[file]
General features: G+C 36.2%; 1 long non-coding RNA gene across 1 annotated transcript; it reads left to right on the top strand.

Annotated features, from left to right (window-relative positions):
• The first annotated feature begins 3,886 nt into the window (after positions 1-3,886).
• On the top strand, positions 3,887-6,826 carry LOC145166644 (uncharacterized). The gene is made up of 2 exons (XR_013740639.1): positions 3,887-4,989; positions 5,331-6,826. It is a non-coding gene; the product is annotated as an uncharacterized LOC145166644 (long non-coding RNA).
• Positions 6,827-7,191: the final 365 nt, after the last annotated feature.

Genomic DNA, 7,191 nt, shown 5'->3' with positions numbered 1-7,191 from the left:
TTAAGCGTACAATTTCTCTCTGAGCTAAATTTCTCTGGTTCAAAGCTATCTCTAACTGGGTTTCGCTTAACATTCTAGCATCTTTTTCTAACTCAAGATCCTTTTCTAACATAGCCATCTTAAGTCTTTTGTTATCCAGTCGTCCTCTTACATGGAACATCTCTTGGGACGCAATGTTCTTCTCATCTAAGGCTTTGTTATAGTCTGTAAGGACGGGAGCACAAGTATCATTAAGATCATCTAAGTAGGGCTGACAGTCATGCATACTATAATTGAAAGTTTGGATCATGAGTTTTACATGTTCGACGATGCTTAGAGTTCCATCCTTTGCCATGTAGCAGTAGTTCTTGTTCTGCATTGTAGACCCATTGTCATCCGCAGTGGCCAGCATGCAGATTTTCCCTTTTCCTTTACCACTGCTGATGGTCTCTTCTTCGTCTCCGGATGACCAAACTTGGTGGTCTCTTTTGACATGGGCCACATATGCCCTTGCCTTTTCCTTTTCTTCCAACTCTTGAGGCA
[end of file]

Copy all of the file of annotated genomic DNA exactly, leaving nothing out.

General features: G+C 36.2%; 1 long non-coding RNA gene across 1 annotated transcript; it reads left to right on the top strand.

Annotated features, from left to right (window-relative positions):
• The first annotated feature begins 3,886 nt into the window (after positions 1-3,886).
• On the top strand, positions 3,887-6,826 carry LOC145166644 (uncharacterized). The gene is made up of 2 exons (XR_013740639.1): positions 3,887-4,989; positions 5,331-6,826. It is a non-coding gene; the product is annotated as an uncharacterized LOC145166644 (long non-coding RNA).
• Positions 6,827-7,191: the final 365 nt, after the last annotated feature.

Genomic DNA, 7,191 nt, shown 5'->3' with positions numbered 1-7,191 from the left:
TTAAGCGTACAATTTCTCTCTGAGCTAAATTTCTCTGGTTCAAAGCTATCTCTAACTGGGTTTCGCTTAACATTCTAGCATCTTTTTCTAACTCAAGATCCTTTTCTAACATAGCCATCTTAAGTCTTTTGTTATCCAGTCGTCCTCTTACATGGAACATCTCTTGGGACGCAATGTTCTTCTCATCTAAGGCTTTGTTATAGTCTGTAAGGACGGGAGCACAAGTATCATTAAGATCATCTAAGTAGGGCTGACAGTCATGCATACTATAATTGAAAGTTTGGATCATGAGTTTTACATGTTCGACGATGCTTAGAGTTCCATCCTTTGCCATGTAGCAGTAGTTCTTGTTCTGCATTGTAGACCCATTGTCATCCGCAGTGGCCAGCATGCAGATTTTCCCTTTTCCTTTACCACTGCTGATGGTCTCTTCTTCGTCTCCGGATGACCAAACTTGGTGGTCTCTTTTGACATGGGCCACATATGCCCTTGCCTTTTCCTTTTCTTCCAACTCTTGAGGCA